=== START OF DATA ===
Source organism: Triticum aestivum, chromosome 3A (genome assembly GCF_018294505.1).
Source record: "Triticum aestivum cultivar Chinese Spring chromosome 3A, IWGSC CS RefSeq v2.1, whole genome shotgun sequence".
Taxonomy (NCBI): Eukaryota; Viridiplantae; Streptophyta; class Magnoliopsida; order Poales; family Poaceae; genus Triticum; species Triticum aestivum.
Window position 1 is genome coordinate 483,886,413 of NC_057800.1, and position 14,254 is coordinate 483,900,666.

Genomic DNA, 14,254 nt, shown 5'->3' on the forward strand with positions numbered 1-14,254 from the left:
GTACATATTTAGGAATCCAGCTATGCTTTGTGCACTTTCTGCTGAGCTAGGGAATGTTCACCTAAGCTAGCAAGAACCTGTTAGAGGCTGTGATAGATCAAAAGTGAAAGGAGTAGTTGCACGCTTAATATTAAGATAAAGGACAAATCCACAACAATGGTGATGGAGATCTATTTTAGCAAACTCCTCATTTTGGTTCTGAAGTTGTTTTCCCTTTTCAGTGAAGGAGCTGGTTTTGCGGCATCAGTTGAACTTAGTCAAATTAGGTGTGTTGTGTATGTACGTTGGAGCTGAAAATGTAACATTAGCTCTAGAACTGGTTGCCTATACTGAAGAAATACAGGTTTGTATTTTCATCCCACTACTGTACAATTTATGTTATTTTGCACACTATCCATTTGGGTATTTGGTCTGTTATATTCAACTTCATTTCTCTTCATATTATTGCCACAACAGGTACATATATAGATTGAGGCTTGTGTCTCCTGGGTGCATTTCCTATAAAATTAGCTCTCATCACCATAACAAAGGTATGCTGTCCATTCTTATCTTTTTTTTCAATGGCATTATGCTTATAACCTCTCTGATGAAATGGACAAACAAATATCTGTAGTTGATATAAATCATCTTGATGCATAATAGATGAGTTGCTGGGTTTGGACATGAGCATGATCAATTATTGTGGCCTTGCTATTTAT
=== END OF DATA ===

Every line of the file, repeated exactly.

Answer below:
Source organism: Triticum aestivum, chromosome 3A (genome assembly GCF_018294505.1).
Source record: "Triticum aestivum cultivar Chinese Spring chromosome 3A, IWGSC CS RefSeq v2.1, whole genome shotgun sequence".
Taxonomy (NCBI): Eukaryota; Viridiplantae; Streptophyta; class Magnoliopsida; order Poales; family Poaceae; genus Triticum; species Triticum aestivum.
Window position 1 is genome coordinate 483,886,413 of NC_057800.1, and position 14,254 is coordinate 483,900,666.

Genomic DNA, 14,254 nt, shown 5'->3' on the forward strand with positions numbered 1-14,254 from the left:
GTACATATTTAGGAATCCAGCTATGCTTTGTGCACTTTCTGCTGAGCTAGGGAATGTTCACCTAAGCTAGCAAGAACCTGTTAGAGGCTGTGATAGATCAAAAGTGAAAGGAGTAGTTGCACGCTTAATATTAAGATAAAGGACAAATCCACAACAATGGTGATGGAGATCTATTTTAGCAAACTCCTCATTTTGGTTCTGAAGTTGTTTTCCCTTTTCAGTGAAGGAGCTGGTTTTGCGGCATCAGTTGAACTTAGTCAAATTAGGTGTGTTGTGTATGTACGTTGGAGCTGAAAATGTAACATTAGCTCTAGAACTGGTTGCCTATACTGAAGAAATACAGGTTTGTATTTTCATCCCACTACTGTACAATTTATGTTATTTTGCACACTATCCATTTGGGTATTTGGTCTGTTATATTCAACTTCATTTCTCTTCATATTATTGCCACAACAGGTACATATATAGATTGAGGCTTGTGTCTCCTGGGTGCATTTCCTATAAAATTAGCTCTCATCACCATAACAAAGGTATGCTGTCCATTCTTATCTTTTTTTTCAATGGCATTATGCTTATAACCTCTCTGATGAAATGGACAAACAAATATCTGTAGTTGATATAAATCATCTTGATGCATAATAGATGAGTTGCTGGGTTTGGACATGAGCATGATCAATTATTGTGGCCTTGCTATTTAT